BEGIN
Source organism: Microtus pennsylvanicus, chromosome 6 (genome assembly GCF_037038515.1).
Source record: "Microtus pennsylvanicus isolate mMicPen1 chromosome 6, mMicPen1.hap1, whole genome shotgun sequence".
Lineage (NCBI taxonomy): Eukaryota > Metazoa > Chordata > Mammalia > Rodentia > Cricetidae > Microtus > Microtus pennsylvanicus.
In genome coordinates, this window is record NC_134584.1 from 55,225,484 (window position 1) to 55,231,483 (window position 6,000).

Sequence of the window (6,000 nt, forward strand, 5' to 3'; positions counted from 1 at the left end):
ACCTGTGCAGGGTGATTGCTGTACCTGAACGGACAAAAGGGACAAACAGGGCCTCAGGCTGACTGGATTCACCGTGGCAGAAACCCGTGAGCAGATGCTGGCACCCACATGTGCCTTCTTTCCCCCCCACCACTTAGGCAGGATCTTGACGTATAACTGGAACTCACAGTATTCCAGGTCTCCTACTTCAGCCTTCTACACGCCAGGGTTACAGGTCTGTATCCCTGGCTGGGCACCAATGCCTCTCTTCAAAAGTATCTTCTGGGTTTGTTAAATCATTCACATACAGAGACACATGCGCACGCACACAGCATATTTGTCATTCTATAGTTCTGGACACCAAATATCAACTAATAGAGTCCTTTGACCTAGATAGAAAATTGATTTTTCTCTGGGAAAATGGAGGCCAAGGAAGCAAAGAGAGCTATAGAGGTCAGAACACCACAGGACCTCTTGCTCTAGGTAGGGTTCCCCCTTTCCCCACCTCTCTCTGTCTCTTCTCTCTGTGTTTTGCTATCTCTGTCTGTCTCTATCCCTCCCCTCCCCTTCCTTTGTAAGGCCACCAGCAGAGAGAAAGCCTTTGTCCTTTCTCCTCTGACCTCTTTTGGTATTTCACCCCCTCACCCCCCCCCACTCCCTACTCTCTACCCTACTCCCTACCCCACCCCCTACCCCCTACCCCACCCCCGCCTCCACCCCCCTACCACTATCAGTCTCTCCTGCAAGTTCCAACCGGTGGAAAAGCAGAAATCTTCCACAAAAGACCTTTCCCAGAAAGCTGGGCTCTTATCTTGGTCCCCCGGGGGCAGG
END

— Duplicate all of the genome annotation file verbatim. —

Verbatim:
Source organism: Microtus pennsylvanicus, chromosome 6 (genome assembly GCF_037038515.1).
Source record: "Microtus pennsylvanicus isolate mMicPen1 chromosome 6, mMicPen1.hap1, whole genome shotgun sequence".
Lineage (NCBI taxonomy): Eukaryota > Metazoa > Chordata > Mammalia > Rodentia > Cricetidae > Microtus > Microtus pennsylvanicus.
In genome coordinates, this window is record NC_134584.1 from 55,225,484 (window position 1) to 55,231,483 (window position 6,000).

Sequence of the window (6,000 nt, forward strand, 5' to 3'; positions counted from 1 at the left end):
ACCTGTGCAGGGTGATTGCTGTACCTGAACGGACAAAAGGGACAAACAGGGCCTCAGGCTGACTGGATTCACCGTGGCAGAAACCCGTGAGCAGATGCTGGCACCCACATGTGCCTTCTTTCCCCCCCACCACTTAGGCAGGATCTTGACGTATAACTGGAACTCACAGTATTCCAGGTCTCCTACTTCAGCCTTCTACACGCCAGGGTTACAGGTCTGTATCCCTGGCTGGGCACCAATGCCTCTCTTCAAAAGTATCTTCTGGGTTTGTTAAATCATTCACATACAGAGACACATGCGCACGCACACAGCATATTTGTCATTCTATAGTTCTGGACACCAAATATCAACTAATAGAGTCCTTTGACCTAGATAGAAAATTGATTTTTCTCTGGGAAAATGGAGGCCAAGGAAGCAAAGAGAGCTATAGAGGTCAGAACACCACAGGACCTCTTGCTCTAGGTAGGGTTCCCCCTTTCCCCACCTCTCTCTGTCTCTTCTCTCTGTGTTTTGCTATCTCTGTCTGTCTCTATCCCTCCCCTCCCCTTCCTTTGTAAGGCCACCAGCAGAGAGAAAGCCTTTGTCCTTTCTCCTCTGACCTCTTTTGGTATTTCACCCCCTCACCCCCCCCCACTCCCTACTCTCTACCCTACTCCCTACCCCACCCCCTACCCCCTACCCCACCCCCGCCTCCACCCCCCTACCACTATCAGTCTCTCCTGCAAGTTCCAACCGGTGGAAAAGCAGAAATCTTCCACAAAAGACCTTTCCCAGAAAGCTGGGCTCTTATCTTGGTCCCCCGGGGGCAGG